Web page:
User Research

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Stakeholder map

            As shown above, this is the outline of the stakeholder map. Going throughout the day the main user is the drone operator, who will start the drone, load it with supplies, and determine its flight path. Another main user are the undocumented migrants who will use these supplies (such as water and medical supplies) to help the group by rehydrating and healing injuries. The drone operator will then be able to guide the migrants through the nearby area and away from any “dead zones” where there is little water and no cover from sun exposure. The border agent will then meet the migrants and take them to the field medics/medic stations to ensure the migrants aren’t in critical condition. From here, any advanced aid is directed to hospitals who are also held liable by insurance companies in case of malpractice. The migrants are then sent to U.S. customs to be registered and held in processing facilities who are then given background checks. Should anything show up on their record, they are sent back to their respective nations. Should they be allowed to enter the U.S. they will go through the immigration offices as well as any state offices to allow transition. After the border agents collect the drone, it is handed off to the maintenance crew to handle inspection and repairs, any parts that are required will be ordered from component suppliers with insurance companies handling any liability issues. The specifications of the drone, as well as any no-fly zones in the local area are determined by the FAA, U.S. military and the Mexican Government.

U.S.-Mexico Border conditions [23][24]

            It is no surprise that the border between the U.S. and Mexico is incredibly perilous as the climate alternates between arid to tropical regions, that are both saturated with high temperatures, high sun exposure, and a very low amount of high foliage (trees, which can provide shade). This, in addition to the dry air in the more arid areas of the region, can lead to heat exhaustion/stroke and dehydration if one is not prepared. As well as with the addition of drones and other technology, undocumented immigrants are taking more dangerous routes in order to avoid detection and this can lead to severe injuries and, in some cases, death within the group. This is shown by the medical efforts done by border patrol which are annually practiced keeping agents prepared for these scenarios.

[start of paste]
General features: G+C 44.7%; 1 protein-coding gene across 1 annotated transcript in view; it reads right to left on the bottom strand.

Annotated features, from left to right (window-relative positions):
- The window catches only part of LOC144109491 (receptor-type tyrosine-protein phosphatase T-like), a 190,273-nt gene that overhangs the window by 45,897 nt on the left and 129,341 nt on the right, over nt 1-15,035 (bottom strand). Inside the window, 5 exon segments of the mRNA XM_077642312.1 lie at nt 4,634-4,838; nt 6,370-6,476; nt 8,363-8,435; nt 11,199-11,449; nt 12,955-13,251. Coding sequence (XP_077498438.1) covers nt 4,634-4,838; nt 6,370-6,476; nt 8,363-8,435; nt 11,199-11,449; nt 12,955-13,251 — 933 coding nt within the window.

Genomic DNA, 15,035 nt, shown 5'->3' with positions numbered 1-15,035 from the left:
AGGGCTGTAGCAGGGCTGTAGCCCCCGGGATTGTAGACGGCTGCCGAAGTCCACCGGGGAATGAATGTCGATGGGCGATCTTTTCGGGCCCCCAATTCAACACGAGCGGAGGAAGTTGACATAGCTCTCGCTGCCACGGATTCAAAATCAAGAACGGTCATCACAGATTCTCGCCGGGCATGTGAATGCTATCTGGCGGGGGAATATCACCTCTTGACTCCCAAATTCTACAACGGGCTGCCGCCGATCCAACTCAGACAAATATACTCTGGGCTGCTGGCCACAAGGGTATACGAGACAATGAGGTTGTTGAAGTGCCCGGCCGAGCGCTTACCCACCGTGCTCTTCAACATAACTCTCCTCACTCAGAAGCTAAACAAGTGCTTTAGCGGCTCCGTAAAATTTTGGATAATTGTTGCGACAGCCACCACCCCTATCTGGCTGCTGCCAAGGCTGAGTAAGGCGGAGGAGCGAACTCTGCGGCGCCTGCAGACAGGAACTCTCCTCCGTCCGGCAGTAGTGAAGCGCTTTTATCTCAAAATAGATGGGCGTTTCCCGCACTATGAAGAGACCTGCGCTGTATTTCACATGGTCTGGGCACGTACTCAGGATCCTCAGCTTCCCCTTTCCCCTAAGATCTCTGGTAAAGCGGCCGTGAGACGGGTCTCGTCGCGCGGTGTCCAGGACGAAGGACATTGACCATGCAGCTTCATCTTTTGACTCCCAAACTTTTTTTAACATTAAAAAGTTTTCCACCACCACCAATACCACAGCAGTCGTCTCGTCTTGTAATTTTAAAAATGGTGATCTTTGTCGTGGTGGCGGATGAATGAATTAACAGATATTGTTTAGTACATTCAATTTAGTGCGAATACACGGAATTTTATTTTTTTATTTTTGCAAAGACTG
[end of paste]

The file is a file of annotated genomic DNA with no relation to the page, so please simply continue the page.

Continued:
Dangers of crossing the boarder

  • Heat Stroke [11][12] – Heat stroke is when the body can no longer cool itself down, either due to dehydration or other causes for the body’s sweat glands to fail, and the body begins to heat up higher than its equilibrium temperature. Body temperatures are expected to exceed 106F, while only a small amount higher than the body’s equilibrium temperature (98-100F), this can lead to symptoms such as headaches, dizziness, confusion, or even unconsciousness. With the arid climate of Texas, in combination with the long distance these undocumented migrants need to travel in order to make it into the U.S., this presents a large risk of heatstroke due to the constant exposure to the elements. Once heat stroke occurs, the risk of death increases significantly as the brain is directly affected (fainting, confusion, etc.) as well as other organs such as the heart (change in pulse intensity, change in bpm)

  • Dehydration [10][13] – With Texas’ arid climate, its incredibly easy to experience the effects of dehydration. Dehydration is the medical term attributed to the body’s lack of water intake, or lack of water in general. With this lack of water comes multiple dangers such as:

    • Lack of sweat production and thus lack of cooling

    • Increased risk of heat exhaustion/stroke

    • Organ failure (kidney failure)

    • Seizures

        This can be prevented with proper water intake, but due to the surrounding area of the U.S.-Mexico Border, this can prove difficult as the                water is usually unfit for consumption due to foreign material (silt, sand, litter) as well as biological dangers (bacteria, viruses) that can                threaten an already dangerous journey.